Not to be outdone by the New York Observer, today's New York Times offered this piece by Clyde Haberman:
Rallying Round a Train That Gets No Respect
By Clyde Haberman
If you will excuse a biblical flourish, the G train is the Moses of New York mass transit. Like Moses, it never made it to the Promised Land. That is, if Manhattan is your idea of divine promise. With its nosebleed-inducing apartment prices and rents, some think of it as flowing not so much with milk and honey as with bilk and money.
In any event, the G train has the distinction of being the city’s only subway line that makes no stops in Manhattan, the heart and wallet of New York. It is a lime green squiggle on the subway map, running from Brooklyn to Queens. Much of the day it barely gasps into Queens, making but two stops there. It meanders through Brooklyn neighborhoods like Carroll Gardens, Cobble Hill, Fort Greene and Greenpoint, places that are enjoying grand revivals and impressive measures of cachet among the young and mobile.
Would that the same might be said of the G line. That was the lament of about 100 people who gathered Wednesday evening at Lafayette Avenue Presbyterian Church in Fort Greene for a sort of pep rally.
Next month, the Metropolitan Transportation Authority will consider possible improvements in subway service. You might not want to hold your breath. But should there be glad tidings, those who ride the G train want to make sure they are not shut out. They attended Wednesday’s meeting much the same way college students ring bonfires before a big football game — to get the juices flowing.
Odds are strong that most of you have never ridden the G. Some of you may have never even heard of it. G train people understand. They’re used to being overlooked. “You can’t spell ‘neglected’ without G,” Councilman David Yassky of Brooklyn said. “You can’t spell ‘ignored’ without G.”
When G riders talk about their line, the phrase “unwanted stepchild” passes their lips a lot. Rodney Dangerfield, as in “I don’t get no respect,” gets his share of mentions, too. Assemblyman Hakeem Jeffries of Brooklyn, who organized the church gathering, lost little time before making a Rodney-G connection.
By most measures, the G ranks near the bottom. Transit officials put weekday ridership at 100,000 a day. Only two regular lines, the W and the M, and the system’s three shuttle trains have lower numbers. By comparison, the ridership of the most heavily used line, the No. 6, is 700,000.
In a “report card” that the transportation authority solicited from riders last year, the G line got a dismal D-plus. Even a senior transit official, Peter G. Cafiero, acknowledged at a City Council hearing last month that G service, particularly on the Queens run, is “consistently inconsistent.”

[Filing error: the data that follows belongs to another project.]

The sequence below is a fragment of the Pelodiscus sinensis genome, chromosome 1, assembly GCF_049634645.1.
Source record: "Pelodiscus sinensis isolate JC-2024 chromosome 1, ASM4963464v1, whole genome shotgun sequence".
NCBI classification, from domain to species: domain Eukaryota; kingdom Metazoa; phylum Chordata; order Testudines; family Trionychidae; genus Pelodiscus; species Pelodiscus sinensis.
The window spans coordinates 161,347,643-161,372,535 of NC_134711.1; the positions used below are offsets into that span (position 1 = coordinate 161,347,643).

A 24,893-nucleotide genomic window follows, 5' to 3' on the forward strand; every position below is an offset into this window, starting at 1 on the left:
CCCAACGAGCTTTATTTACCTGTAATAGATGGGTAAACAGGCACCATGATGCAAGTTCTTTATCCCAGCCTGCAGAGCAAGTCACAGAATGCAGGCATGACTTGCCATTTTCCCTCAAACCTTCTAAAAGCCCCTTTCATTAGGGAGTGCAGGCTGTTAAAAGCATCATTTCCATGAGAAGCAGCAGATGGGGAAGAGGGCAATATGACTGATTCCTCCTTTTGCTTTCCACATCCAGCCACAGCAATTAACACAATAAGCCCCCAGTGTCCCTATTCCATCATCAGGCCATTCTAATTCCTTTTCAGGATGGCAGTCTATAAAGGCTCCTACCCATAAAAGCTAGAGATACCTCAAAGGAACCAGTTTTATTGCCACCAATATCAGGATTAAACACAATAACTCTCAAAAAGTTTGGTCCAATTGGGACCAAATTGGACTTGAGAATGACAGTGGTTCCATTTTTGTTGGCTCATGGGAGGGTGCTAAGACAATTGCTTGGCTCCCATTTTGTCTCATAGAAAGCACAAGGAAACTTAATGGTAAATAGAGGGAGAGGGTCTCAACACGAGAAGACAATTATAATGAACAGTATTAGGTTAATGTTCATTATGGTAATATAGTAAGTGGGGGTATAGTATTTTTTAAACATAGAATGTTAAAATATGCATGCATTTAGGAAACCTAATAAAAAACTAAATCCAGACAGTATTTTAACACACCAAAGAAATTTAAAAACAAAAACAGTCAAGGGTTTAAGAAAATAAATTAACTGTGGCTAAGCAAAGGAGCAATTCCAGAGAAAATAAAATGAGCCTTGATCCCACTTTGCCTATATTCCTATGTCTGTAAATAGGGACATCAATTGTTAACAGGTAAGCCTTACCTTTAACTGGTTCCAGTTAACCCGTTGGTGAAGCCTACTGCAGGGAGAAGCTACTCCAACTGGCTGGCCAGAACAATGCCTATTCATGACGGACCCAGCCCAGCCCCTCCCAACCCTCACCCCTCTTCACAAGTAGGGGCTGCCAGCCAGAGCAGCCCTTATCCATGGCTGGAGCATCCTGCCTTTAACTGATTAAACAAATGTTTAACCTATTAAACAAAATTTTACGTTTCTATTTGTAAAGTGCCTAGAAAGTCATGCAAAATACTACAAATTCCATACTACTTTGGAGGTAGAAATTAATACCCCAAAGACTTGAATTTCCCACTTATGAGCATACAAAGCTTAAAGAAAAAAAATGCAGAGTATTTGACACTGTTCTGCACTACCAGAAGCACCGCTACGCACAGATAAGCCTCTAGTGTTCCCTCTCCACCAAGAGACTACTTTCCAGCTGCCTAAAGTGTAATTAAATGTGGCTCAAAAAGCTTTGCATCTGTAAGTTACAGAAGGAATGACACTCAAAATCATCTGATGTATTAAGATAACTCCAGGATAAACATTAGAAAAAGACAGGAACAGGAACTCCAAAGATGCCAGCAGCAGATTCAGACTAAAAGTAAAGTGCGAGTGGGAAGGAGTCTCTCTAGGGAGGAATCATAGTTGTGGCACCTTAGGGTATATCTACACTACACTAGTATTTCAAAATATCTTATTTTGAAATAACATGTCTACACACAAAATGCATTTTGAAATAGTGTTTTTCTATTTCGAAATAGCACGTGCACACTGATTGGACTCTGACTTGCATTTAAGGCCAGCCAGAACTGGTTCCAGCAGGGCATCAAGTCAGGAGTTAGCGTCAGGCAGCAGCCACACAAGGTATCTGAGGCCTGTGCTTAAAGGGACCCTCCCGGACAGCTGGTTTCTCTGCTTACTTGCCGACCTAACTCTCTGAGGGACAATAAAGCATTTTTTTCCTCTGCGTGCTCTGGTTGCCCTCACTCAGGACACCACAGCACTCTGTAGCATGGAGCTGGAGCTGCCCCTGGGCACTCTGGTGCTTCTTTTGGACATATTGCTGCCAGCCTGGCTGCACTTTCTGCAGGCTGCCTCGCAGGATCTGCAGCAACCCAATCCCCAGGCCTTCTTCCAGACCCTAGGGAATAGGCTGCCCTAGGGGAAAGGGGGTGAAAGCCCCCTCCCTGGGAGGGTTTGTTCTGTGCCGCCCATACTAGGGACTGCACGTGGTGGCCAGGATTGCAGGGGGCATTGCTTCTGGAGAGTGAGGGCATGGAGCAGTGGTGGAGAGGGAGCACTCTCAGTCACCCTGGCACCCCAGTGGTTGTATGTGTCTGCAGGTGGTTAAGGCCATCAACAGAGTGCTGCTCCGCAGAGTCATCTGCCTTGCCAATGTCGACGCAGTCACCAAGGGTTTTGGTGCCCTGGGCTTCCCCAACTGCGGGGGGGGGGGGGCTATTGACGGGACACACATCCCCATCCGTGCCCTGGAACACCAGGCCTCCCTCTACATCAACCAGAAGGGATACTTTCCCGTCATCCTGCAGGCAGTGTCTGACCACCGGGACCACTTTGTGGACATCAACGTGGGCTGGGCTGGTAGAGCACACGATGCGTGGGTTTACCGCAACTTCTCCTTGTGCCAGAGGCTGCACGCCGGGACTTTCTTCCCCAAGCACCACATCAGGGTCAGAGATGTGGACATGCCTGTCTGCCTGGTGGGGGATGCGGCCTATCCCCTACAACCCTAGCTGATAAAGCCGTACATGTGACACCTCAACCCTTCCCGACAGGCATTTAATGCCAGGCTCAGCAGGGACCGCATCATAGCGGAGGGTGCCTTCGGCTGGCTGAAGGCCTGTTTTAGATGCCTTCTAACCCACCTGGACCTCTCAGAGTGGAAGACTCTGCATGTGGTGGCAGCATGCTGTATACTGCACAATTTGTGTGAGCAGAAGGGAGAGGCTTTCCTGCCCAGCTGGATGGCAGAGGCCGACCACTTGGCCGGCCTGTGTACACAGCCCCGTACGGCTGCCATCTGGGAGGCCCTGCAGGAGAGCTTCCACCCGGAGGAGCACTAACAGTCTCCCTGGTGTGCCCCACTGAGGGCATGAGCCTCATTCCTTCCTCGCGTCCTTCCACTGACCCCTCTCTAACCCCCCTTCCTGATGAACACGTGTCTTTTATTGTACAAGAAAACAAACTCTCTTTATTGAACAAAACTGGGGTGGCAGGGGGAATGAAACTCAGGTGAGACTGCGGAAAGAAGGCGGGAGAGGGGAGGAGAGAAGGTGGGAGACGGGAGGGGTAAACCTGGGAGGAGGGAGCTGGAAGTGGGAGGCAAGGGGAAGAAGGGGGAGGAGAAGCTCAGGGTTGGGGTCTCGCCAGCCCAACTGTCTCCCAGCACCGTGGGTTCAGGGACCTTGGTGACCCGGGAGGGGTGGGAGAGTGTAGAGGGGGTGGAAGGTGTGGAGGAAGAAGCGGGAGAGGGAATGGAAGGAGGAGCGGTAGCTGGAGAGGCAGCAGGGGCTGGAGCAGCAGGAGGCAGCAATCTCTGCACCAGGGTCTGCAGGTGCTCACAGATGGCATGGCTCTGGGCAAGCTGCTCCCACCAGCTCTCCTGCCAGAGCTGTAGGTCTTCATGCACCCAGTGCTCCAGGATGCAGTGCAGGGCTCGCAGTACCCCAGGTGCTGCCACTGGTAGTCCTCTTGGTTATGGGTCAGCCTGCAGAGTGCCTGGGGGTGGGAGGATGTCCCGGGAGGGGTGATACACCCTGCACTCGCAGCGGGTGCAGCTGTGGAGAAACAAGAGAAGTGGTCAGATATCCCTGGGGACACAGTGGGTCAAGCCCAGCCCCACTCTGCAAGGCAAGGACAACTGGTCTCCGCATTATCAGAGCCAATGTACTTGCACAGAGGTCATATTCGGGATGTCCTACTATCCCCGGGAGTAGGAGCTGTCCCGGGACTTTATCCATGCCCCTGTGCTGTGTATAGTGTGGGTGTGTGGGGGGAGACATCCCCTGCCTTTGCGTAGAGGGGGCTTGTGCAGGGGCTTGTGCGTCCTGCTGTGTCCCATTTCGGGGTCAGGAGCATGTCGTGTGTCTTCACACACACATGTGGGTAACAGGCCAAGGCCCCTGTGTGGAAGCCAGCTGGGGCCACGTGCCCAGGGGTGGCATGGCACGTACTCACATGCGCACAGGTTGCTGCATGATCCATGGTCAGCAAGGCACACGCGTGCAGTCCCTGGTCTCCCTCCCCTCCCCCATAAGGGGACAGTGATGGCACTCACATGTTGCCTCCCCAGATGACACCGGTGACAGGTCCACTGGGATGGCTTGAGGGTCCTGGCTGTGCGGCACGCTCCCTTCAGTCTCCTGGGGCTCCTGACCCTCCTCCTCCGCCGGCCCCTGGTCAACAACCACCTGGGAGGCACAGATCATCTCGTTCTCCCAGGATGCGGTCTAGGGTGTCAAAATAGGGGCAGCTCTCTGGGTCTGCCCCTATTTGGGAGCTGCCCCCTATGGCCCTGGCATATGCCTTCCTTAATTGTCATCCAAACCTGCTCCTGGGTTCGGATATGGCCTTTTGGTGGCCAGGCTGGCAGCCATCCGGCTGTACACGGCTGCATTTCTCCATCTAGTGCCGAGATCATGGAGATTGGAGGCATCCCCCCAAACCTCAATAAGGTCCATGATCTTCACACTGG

DESPITE improvements in recent years, riders cite statistics showing that G trains still arrive less often than those on most other lines. “I stand at Hoyt-Schermerhorn and wonder when is the Toonerville Trolley going to make it,” said Thomas F. Schutte, the president of Pratt Institute.
That Toonerville Trolley line refers to another distinctive feature of the G train: It is only four cars long. That fact sticks in a lot of craws. With neighborhoods along the line growing, trains are often overcrowded. Then, too, with only four cars, trains do not extend the length of station platforms. “You often see a mad dash to that train,” Mr. Jeffries said. Twisted ankles are not unknown.
In truth, the G has always been short on glamour, even if Charles Mingus once wrote an instrumental number called “GG Train,” the line’s designation before a systemwide phaseout of double letters in the 1980s. A decade ago, Stan Fischler, who has written books on New York’s subways, gave the G his lowest ranking: one star out of five, meaning it was “hardly worth the token.” (Some day, young ’uns, we’ll explain what a token was.)
As much as anything, G riders share the long-simmering resentment of many New Yorkers who live outside Manhattan — namely that they don’t get their due because they are in “the outer boroughs.” Those feelings surfaced more than once on Wednesday, reflected in the applause for Jo Ann Simon, a Democratic district leader in Brooklyn, when she said, “We know that Manhattan is not the center of the universe.”
Clearly, transit officials are sensitive about the unwanted-stepchild charge. Mr. Cafiero went out of his way to reject it at the Council hearing. He also dismissed long-heard whispers that “we are secretly trying to get rid of” the G line entirely. Not so, he said.
Speaking of whispers, allow us to note that tradition holds that Moses stuttered. Kind of like the train service they get, G riders say.